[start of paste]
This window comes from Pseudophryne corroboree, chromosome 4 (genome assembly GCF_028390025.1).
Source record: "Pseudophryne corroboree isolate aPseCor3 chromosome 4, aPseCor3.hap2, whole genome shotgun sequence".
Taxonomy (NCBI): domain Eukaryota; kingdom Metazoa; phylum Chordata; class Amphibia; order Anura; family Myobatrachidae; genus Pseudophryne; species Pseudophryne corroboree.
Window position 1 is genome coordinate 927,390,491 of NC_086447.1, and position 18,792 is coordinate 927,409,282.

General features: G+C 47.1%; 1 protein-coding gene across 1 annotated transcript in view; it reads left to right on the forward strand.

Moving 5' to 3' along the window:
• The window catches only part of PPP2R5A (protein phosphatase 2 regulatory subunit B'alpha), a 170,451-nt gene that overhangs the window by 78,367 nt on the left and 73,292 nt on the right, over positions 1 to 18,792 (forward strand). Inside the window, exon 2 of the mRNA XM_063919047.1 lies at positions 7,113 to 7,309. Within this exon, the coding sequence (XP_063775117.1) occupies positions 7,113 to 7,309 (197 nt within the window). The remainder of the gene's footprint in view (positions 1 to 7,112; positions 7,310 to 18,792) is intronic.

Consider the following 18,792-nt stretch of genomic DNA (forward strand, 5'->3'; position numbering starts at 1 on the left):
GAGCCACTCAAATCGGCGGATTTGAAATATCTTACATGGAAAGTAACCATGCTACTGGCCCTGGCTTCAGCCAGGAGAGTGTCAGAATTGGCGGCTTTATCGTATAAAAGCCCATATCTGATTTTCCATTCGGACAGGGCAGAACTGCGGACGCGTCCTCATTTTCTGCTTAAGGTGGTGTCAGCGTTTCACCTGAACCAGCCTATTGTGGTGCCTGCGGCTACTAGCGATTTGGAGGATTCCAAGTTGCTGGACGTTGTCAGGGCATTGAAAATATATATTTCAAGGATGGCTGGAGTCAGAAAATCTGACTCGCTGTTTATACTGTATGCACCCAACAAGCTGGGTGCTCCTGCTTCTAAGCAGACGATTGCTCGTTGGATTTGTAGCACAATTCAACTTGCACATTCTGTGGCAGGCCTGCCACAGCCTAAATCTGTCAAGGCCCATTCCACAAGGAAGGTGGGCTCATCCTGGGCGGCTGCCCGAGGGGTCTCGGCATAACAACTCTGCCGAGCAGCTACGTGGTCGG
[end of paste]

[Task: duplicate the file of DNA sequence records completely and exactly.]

This window comes from Pseudophryne corroboree, chromosome 4 (genome assembly GCF_028390025.1).
Source record: "Pseudophryne corroboree isolate aPseCor3 chromosome 4, aPseCor3.hap2, whole genome shotgun sequence".
Taxonomy (NCBI): domain Eukaryota; kingdom Metazoa; phylum Chordata; class Amphibia; order Anura; family Myobatrachidae; genus Pseudophryne; species Pseudophryne corroboree.
Window position 1 is genome coordinate 927,390,491 of NC_086447.1, and position 18,792 is coordinate 927,409,282.

General features: G+C 47.1%; 1 protein-coding gene across 1 annotated transcript in view; it reads left to right on the forward strand.

Moving 5' to 3' along the window:
• The window catches only part of PPP2R5A (protein phosphatase 2 regulatory subunit B'alpha), a 170,451-nt gene that overhangs the window by 78,367 nt on the left and 73,292 nt on the right, over positions 1 to 18,792 (forward strand). Inside the window, exon 2 of the mRNA XM_063919047.1 lies at positions 7,113 to 7,309. Within this exon, the coding sequence (XP_063775117.1) occupies positions 7,113 to 7,309 (197 nt within the window). The remainder of the gene's footprint in view (positions 1 to 7,112; positions 7,310 to 18,792) is intronic.

Consider the following 18,792-nt stretch of genomic DNA (forward strand, 5'->3'; position numbering starts at 1 on the left):
GAGCCACTCAAATCGGCGGATTTGAAATATCTTACATGGAAAGTAACCATGCTACTGGCCCTGGCTTCAGCCAGGAGAGTGTCAGAATTGGCGGCTTTATCGTATAAAAGCCCATATCTGATTTTCCATTCGGACAGGGCAGAACTGCGGACGCGTCCTCATTTTCTGCTTAAGGTGGTGTCAGCGTTTCACCTGAACCAGCCTATTGTGGTGCCTGCGGCTACTAGCGATTTGGAGGATTCCAAGTTGCTGGACGTTGTCAGGGCATTGAAAATATATATTTCAAGGATGGCTGGAGTCAGAAAATCTGACTCGCTGTTTATACTGTATGCACCCAACAAGCTGGGTGCTCCTGCTTCTAAGCAGACGATTGCTCGTTGGATTTGTAGCACAATTCAACTTGCACATTCTGTGGCAGGCCTGCCACAGCCTAAATCTGTCAAGGCCCATTCCACAAGGAAGGTGGGCTCATCCTGGGCGGCTGCCCGAGGGGTCTCGGCATAACAACTCTGCCGAGCAGCTACGTGGTCGG